I use this for more than just sandwiches – I’ve made french toast, used it to dip in soups, and even packed a slice or two in my lunch when I have a long day of classes. It holds up beautifully.
This bread doesn’t taste like sourdough. Instead, I’ve purposely used a small amount of starter in this recipe to help create a lighter loaf. It does, though, have a more complex flavor than any of the other gluten-free breads I’ve had.
Please forgive me upfront for being a little more technical than I usually am. I’ve been playing around with this recipe based on what I’ve learned about wheat-based sourdough starters and bread baking in school. The only way to ensure that you can replicate this at home is to tell you exactly what I did.
Weighing versus Measuring
Professional pastry chefs weigh (or scale) their ingredients – and most weigh the liquids. It’s more precise than using measuring cups. Grams and ounces are the two different units of measure used. I prefer grams because it’s more precise than ounces.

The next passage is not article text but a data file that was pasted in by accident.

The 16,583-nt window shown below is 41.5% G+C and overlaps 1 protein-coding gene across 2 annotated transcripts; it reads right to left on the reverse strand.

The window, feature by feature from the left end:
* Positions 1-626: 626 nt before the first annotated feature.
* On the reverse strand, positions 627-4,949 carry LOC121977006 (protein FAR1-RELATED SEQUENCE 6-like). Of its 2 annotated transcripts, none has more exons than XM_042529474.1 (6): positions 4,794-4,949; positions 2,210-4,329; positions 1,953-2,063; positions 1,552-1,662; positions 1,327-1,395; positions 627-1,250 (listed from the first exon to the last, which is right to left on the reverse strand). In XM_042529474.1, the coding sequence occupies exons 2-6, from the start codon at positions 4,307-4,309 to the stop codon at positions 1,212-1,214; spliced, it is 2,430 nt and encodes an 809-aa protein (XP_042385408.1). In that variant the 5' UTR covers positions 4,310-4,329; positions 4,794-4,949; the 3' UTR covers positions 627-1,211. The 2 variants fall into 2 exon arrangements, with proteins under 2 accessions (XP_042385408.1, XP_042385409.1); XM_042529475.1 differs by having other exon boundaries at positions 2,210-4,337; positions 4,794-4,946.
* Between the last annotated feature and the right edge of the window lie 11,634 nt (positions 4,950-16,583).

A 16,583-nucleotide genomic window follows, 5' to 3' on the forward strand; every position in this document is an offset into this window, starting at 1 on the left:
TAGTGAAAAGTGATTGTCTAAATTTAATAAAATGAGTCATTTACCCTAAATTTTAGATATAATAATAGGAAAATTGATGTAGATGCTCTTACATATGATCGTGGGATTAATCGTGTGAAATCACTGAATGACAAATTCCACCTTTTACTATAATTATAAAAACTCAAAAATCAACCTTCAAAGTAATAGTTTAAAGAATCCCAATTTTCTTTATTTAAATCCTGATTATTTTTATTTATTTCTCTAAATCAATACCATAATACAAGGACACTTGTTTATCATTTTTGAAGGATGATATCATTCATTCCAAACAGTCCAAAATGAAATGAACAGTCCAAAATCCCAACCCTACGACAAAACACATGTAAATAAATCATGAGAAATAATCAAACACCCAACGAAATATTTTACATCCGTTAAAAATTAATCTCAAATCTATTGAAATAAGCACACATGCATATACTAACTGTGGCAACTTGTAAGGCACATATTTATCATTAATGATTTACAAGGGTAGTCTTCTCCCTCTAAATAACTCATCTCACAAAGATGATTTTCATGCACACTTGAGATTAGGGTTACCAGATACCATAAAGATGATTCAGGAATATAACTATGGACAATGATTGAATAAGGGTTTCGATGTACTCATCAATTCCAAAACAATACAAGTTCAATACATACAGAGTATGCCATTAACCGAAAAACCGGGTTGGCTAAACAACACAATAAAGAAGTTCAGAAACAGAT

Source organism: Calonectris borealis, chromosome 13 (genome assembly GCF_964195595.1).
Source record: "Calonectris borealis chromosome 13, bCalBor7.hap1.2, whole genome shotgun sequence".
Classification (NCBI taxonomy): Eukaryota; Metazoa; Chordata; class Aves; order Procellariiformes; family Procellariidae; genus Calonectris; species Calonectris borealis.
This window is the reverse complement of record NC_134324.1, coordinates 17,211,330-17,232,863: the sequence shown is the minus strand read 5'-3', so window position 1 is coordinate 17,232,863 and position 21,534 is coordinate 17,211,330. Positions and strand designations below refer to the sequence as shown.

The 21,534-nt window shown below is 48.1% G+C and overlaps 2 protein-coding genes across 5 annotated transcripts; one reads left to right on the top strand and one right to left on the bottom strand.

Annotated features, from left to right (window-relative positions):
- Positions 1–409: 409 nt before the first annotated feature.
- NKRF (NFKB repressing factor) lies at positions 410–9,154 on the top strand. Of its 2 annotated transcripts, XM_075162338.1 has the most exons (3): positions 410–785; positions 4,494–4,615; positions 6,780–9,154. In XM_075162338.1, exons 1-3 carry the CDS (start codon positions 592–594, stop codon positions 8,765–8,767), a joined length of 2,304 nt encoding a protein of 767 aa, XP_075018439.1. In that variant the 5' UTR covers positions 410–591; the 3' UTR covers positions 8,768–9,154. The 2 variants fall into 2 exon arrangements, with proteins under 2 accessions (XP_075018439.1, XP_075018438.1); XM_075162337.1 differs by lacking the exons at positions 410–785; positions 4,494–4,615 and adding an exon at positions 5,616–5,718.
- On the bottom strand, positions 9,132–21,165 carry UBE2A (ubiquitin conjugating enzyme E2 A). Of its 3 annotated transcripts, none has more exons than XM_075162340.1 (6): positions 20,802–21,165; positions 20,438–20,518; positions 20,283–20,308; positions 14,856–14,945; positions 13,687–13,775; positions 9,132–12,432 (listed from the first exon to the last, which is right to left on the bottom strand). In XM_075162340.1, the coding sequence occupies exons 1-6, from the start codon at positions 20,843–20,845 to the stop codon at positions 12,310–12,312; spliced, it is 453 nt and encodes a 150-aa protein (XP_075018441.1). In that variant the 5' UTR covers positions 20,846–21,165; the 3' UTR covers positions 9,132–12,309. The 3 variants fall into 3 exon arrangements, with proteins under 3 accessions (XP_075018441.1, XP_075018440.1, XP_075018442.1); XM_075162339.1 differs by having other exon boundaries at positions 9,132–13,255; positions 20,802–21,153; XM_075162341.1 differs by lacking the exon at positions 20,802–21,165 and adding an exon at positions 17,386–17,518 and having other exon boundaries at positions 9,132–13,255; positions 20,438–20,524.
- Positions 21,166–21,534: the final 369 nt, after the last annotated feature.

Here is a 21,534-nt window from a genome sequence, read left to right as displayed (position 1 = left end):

So, yes, the recipe is in grams. I could roughly translate it into cups and tablespoons, however, it wouldn’t produce the same results and you’d have a failed loaf of bread. I’d rather have you frustrated with me about the measurements than because of expensive ingredients that end up in your trash can.
Making it Pretty
Before popping the loaf in the oven, I used a fine mesh strainer to sprinkle flour over the top of the bread dough. Then, I took a very sharp serrated knife, sprayed it with cooking spray, and cut three slashes in the top of the bread. Professional bread bakers call this ‘scoring’ the loaf. I’ve found that my gluten-free breads bake better with a slash about 1/4 inch deep.
It also lets the bread expand during the baking process and create the gorgeous, irregular holes that one finds in wheat bread. This makes me happy deep down in my soul.
A hotter oven will set the sides of the loaf so that it doesn’t collapse when it comes out of the oven. I’ve baked this loaf at 350°F and 375°F and I like how the top looks better at 350°F but the loaf has more stable sides when baked at 375°F. The loaf in the picture was baked at 375°F – try both in your oven and see what works best for you.
You can tap it and look at the top if you want. I’ve been using an instant read thermometer and baking my loaves to an internal temperature of 206°F – 210°F. This has been producing a loaf with a nice crust and a crumb that’s moist without being wet.
Pushing Your Limits
You may not be comfortable with how I put this recipe together – and I’m sure that it will push some of you outside your normal comfort zone. This recipe makes a fabulous loaf of bread. And, honestly, I think that’s worth it.
Other helpful posts:
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Have fun baking!